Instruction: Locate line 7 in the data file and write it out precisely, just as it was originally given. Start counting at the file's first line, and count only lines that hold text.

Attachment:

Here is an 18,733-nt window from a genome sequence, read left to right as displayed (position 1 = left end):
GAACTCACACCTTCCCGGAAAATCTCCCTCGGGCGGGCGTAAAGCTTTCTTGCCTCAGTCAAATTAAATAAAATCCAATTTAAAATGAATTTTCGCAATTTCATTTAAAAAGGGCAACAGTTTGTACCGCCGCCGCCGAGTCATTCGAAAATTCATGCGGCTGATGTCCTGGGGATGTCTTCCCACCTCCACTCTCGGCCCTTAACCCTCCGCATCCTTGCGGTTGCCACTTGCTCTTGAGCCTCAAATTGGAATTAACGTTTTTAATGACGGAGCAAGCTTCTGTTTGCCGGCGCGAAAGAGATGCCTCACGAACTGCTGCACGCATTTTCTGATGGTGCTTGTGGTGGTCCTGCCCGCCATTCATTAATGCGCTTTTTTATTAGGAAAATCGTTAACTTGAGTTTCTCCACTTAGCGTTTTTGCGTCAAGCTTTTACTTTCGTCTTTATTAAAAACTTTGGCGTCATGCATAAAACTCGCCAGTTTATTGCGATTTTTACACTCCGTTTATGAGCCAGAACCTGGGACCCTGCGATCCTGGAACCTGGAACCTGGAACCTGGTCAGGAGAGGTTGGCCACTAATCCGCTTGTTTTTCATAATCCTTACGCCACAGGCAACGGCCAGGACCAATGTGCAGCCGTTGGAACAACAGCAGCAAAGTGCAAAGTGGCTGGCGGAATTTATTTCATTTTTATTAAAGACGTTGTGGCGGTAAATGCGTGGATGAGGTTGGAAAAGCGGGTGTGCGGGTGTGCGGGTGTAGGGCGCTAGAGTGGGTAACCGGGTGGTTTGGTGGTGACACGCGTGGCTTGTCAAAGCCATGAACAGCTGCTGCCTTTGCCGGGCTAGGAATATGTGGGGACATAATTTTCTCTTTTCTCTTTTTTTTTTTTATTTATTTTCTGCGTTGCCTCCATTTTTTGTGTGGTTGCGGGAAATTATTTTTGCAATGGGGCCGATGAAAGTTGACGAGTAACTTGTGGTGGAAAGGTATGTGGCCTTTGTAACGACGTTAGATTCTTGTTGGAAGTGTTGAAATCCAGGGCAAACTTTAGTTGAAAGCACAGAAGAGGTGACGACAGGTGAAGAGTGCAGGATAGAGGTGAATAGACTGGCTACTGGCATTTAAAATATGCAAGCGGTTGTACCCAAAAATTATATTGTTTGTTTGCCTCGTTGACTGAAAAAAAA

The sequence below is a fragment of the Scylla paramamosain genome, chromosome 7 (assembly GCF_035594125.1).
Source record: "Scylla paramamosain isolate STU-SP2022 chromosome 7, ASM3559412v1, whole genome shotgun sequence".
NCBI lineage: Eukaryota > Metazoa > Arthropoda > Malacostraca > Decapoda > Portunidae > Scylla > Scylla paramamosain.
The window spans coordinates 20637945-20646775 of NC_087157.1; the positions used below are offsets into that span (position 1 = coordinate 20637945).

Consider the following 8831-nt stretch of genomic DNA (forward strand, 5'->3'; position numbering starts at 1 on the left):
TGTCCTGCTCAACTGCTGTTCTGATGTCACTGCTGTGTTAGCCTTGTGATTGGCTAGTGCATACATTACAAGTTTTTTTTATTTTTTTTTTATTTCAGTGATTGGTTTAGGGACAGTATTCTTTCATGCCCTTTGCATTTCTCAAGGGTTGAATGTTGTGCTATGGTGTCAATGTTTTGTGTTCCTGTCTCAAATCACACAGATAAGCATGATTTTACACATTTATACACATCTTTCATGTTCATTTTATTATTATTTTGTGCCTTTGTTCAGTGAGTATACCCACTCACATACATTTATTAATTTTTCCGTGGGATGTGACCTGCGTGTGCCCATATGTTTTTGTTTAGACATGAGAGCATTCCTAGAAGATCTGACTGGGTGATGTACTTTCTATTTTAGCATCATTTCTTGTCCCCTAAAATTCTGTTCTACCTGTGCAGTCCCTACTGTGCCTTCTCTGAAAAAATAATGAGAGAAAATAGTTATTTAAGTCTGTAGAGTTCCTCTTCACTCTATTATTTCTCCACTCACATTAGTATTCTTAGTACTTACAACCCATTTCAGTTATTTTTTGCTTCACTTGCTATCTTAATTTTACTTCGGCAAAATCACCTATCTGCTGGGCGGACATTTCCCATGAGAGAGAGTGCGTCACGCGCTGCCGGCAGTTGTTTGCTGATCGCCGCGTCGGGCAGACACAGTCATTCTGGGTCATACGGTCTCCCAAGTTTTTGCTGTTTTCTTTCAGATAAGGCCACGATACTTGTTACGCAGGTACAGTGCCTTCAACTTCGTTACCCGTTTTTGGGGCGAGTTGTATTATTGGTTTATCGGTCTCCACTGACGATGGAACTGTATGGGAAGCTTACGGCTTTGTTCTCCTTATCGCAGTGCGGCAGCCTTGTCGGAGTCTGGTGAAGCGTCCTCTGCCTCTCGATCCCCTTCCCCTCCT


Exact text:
Consider the following 8831-nt stretch of genomic DNA (forward strand, 5'->3'; position numbering starts at 1 on the left):